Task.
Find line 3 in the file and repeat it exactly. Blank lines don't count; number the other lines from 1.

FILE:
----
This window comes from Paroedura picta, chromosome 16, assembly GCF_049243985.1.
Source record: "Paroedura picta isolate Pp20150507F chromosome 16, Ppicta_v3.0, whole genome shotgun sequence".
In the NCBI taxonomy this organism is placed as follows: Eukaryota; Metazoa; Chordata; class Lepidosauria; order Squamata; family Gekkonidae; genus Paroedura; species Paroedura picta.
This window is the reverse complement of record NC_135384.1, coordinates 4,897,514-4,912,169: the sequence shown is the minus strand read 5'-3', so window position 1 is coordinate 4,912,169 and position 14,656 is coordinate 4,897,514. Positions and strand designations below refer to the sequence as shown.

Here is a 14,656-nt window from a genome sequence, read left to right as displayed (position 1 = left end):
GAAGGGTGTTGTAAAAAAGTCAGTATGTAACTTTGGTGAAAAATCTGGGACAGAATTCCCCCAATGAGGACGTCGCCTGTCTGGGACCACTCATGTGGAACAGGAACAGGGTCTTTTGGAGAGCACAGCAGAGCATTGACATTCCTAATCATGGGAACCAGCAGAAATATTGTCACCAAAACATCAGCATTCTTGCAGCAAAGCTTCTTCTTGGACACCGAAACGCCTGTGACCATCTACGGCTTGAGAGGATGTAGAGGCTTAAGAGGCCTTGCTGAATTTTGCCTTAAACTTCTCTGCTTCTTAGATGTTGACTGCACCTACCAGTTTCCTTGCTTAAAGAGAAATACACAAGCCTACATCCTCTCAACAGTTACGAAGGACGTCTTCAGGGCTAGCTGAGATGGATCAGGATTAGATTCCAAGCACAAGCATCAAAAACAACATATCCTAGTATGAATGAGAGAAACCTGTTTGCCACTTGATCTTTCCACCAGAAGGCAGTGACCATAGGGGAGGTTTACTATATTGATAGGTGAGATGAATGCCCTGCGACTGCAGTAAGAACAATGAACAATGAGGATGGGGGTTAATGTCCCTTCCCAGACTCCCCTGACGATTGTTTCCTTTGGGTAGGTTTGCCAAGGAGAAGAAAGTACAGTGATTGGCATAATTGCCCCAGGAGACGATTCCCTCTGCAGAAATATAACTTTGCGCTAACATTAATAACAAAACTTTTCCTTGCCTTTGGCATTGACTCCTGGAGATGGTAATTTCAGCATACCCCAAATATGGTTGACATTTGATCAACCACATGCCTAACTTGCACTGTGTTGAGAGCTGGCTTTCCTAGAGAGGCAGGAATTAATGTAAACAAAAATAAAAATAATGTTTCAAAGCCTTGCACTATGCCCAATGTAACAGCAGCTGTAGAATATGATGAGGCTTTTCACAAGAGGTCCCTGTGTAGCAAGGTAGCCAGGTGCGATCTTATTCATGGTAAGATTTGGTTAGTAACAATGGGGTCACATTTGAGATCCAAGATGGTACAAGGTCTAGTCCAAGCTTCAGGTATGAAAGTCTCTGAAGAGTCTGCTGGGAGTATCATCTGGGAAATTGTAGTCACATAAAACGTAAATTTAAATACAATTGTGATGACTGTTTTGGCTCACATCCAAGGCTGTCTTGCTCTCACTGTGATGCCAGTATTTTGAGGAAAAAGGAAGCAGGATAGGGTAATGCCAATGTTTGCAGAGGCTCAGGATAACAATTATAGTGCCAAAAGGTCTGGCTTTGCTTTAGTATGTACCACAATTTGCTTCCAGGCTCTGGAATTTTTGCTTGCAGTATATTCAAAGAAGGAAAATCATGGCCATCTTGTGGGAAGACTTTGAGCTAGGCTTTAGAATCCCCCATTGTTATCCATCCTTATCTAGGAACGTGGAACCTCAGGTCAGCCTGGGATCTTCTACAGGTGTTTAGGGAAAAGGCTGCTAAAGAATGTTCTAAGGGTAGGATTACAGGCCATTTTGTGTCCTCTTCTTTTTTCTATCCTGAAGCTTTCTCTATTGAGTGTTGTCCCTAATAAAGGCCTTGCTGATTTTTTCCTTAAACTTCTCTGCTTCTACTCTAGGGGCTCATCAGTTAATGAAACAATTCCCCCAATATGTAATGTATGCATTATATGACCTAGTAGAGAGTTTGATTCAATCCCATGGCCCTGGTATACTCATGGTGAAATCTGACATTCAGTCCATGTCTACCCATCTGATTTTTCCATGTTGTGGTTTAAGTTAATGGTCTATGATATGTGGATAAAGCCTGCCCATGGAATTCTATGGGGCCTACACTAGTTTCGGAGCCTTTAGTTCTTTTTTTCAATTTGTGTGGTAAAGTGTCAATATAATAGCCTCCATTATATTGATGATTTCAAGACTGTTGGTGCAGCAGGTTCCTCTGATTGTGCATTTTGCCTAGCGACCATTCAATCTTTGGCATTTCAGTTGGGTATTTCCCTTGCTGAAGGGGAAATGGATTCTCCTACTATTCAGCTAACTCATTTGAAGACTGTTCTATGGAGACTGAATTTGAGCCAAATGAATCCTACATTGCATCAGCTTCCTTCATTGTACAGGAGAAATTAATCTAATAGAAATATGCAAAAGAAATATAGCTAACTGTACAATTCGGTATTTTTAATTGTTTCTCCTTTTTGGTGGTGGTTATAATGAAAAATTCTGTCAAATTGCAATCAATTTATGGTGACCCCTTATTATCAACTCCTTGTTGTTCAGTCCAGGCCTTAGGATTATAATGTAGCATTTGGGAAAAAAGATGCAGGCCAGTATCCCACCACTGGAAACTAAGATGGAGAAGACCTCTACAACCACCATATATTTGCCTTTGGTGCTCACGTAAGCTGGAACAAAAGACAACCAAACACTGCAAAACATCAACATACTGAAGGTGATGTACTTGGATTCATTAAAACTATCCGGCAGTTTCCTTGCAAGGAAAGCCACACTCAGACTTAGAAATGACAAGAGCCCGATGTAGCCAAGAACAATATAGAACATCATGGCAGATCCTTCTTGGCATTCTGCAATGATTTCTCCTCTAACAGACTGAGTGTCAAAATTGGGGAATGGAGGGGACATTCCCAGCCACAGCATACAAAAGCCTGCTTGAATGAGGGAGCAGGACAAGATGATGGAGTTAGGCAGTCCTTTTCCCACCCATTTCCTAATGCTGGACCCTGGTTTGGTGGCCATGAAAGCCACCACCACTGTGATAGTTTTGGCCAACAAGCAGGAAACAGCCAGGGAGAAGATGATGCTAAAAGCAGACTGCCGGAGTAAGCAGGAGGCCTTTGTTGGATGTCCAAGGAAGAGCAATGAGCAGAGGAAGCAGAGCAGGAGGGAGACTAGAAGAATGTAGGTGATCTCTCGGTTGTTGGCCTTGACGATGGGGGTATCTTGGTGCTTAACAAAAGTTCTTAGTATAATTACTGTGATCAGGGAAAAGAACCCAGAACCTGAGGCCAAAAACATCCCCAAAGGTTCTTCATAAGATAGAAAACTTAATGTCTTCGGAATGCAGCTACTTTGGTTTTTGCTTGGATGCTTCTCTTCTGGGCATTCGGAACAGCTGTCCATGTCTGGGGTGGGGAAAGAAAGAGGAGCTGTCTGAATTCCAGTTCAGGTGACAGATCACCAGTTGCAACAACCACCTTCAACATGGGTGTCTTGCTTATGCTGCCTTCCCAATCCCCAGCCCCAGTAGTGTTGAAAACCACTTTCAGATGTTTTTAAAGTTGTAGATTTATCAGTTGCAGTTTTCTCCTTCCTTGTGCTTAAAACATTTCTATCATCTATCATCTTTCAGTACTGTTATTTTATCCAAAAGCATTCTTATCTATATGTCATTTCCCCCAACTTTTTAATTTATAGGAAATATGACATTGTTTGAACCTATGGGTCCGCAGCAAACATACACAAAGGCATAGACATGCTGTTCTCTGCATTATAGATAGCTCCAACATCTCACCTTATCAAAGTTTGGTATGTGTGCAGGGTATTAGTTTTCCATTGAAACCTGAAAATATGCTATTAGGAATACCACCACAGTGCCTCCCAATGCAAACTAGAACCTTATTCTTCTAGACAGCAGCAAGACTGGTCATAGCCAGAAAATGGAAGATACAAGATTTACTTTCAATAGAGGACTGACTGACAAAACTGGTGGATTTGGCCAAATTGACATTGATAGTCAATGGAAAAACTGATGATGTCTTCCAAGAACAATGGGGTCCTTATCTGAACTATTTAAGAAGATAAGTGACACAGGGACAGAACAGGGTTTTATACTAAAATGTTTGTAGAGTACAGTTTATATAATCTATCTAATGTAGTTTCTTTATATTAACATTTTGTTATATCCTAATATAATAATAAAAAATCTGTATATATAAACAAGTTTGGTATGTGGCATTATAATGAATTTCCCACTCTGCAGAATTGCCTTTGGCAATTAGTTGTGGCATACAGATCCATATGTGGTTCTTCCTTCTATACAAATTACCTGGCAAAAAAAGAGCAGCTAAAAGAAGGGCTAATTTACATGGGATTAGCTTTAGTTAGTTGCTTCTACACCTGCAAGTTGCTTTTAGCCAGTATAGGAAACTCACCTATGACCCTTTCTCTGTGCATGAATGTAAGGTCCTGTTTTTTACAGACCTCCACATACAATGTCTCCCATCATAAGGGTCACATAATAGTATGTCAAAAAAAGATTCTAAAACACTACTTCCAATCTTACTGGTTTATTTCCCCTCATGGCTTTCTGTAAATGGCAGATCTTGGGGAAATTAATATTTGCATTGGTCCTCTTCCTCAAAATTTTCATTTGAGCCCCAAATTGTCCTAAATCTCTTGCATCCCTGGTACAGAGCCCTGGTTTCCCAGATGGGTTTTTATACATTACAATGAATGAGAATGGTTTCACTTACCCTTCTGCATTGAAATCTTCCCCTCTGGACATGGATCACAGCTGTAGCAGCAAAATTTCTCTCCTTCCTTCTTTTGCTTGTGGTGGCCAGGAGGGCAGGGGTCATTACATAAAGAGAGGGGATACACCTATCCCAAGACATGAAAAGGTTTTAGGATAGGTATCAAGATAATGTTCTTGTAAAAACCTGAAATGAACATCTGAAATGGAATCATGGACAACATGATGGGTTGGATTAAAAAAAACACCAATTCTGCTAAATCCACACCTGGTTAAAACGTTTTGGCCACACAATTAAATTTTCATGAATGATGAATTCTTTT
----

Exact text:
In the NCBI taxonomy this organism is placed as follows: Eukaryota; Metazoa; Chordata; class Lepidosauria; order Squamata; family Gekkonidae; genus Paroedura; species Paroedura picta.